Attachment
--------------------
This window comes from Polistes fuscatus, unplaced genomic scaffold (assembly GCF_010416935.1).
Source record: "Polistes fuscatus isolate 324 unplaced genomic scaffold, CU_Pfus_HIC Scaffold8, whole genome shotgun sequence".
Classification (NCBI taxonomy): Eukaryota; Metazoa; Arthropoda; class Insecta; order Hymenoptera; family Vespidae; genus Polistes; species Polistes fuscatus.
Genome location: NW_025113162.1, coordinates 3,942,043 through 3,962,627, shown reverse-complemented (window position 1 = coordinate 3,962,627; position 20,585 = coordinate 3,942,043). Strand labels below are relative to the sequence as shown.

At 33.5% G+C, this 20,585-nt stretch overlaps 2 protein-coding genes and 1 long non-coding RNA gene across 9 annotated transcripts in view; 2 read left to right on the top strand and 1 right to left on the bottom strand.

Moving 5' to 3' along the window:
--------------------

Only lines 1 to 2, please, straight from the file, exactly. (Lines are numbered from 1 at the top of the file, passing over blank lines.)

This window comes from Polistes fuscatus, unplaced genomic scaffold (assembly GCF_010416935.1).
Source record: "Polistes fuscatus isolate 324 unplaced genomic scaffold, CU_Pfus_HIC Scaffold8, whole genome shotgun sequence".